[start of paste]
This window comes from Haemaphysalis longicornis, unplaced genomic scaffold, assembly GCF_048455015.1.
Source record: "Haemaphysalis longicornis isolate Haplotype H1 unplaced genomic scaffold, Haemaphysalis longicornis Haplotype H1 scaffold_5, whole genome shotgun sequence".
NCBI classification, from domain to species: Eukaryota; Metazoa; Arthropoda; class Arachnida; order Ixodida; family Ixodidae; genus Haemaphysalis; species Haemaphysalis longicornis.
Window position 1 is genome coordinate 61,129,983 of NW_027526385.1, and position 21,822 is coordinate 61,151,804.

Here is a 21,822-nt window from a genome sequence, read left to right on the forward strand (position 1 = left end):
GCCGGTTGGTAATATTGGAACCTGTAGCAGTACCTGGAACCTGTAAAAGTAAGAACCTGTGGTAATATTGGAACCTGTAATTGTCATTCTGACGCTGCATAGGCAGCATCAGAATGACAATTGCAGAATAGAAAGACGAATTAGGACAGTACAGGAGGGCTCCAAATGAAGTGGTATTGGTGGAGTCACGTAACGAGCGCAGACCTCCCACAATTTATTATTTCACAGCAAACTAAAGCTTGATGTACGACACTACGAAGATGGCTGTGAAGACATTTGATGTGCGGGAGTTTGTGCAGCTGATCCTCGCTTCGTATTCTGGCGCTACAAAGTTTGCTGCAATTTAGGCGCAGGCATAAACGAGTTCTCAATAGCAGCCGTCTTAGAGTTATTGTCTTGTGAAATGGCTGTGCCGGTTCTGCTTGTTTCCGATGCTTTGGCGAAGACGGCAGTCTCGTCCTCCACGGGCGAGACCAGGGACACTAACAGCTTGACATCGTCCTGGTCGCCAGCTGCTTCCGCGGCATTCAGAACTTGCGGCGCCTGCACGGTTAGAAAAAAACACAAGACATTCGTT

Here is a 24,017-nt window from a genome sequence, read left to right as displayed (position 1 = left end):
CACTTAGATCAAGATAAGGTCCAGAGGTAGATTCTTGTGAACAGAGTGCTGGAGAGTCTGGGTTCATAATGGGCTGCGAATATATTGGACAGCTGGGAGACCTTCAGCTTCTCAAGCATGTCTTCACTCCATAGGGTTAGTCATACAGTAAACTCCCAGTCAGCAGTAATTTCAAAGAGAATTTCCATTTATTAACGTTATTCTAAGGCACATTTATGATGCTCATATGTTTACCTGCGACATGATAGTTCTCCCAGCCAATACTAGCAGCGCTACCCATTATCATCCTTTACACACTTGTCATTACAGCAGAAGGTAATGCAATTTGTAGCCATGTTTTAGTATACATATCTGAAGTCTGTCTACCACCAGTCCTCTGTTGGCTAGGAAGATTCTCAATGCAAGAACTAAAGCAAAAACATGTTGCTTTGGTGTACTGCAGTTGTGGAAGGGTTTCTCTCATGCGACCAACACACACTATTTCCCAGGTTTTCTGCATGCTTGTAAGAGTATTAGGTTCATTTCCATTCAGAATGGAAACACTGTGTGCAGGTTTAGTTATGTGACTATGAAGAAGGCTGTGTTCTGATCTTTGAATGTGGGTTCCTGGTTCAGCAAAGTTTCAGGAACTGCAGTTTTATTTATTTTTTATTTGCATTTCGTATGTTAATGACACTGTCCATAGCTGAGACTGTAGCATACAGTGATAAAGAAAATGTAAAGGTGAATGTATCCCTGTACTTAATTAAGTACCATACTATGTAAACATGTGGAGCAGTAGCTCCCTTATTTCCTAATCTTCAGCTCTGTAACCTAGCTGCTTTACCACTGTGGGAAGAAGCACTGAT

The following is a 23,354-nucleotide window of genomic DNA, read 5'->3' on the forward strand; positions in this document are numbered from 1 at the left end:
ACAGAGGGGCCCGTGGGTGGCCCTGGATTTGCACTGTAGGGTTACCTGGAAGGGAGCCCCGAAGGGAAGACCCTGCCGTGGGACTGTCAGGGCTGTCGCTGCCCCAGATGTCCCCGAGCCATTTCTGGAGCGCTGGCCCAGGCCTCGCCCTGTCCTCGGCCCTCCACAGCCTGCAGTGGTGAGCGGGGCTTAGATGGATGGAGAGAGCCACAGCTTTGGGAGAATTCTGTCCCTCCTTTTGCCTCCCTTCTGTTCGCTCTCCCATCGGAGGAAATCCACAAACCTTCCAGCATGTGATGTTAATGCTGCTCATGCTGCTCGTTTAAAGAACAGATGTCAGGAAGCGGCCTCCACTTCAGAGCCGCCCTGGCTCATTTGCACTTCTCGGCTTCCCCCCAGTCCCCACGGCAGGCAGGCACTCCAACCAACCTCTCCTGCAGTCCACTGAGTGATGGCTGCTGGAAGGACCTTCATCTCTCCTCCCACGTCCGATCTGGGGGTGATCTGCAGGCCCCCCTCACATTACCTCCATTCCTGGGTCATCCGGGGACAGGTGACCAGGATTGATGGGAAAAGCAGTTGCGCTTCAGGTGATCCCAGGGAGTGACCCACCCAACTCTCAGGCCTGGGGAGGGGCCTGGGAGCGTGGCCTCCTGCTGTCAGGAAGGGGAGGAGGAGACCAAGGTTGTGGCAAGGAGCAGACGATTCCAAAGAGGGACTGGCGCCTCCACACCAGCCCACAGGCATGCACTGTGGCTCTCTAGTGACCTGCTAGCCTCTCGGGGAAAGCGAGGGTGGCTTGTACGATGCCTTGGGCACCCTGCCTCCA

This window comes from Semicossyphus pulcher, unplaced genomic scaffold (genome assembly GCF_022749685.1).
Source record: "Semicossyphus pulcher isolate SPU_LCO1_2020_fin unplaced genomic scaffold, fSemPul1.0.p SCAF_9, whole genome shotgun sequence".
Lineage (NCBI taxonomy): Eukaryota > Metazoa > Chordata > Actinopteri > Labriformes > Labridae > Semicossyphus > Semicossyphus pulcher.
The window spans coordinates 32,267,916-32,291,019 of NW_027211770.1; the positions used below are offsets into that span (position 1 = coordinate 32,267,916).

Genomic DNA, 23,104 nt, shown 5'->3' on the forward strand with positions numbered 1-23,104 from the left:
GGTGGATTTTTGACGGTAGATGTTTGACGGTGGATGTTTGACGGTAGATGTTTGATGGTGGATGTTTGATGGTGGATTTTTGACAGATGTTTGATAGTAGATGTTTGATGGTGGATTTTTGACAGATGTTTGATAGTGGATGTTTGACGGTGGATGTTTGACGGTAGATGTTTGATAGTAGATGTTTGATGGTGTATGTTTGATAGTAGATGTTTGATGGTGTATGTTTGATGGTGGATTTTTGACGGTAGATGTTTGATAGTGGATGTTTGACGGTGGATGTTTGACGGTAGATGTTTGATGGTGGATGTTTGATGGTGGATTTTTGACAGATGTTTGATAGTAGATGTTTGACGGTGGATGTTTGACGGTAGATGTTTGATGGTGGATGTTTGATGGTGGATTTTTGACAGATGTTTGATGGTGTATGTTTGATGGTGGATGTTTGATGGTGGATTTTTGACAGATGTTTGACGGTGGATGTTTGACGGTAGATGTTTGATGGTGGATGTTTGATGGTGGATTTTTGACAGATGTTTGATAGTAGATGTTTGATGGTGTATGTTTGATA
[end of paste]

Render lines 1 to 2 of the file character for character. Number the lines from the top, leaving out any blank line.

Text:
This window comes from Haemaphysalis longicornis, unplaced genomic scaffold, assembly GCF_048455015.1.
Source record: "Haemaphysalis longicornis isolate Haplotype H1 unplaced genomic scaffold, Haemaphysalis longicornis Haplotype H1 scaffold_5, whole genome shotgun sequence".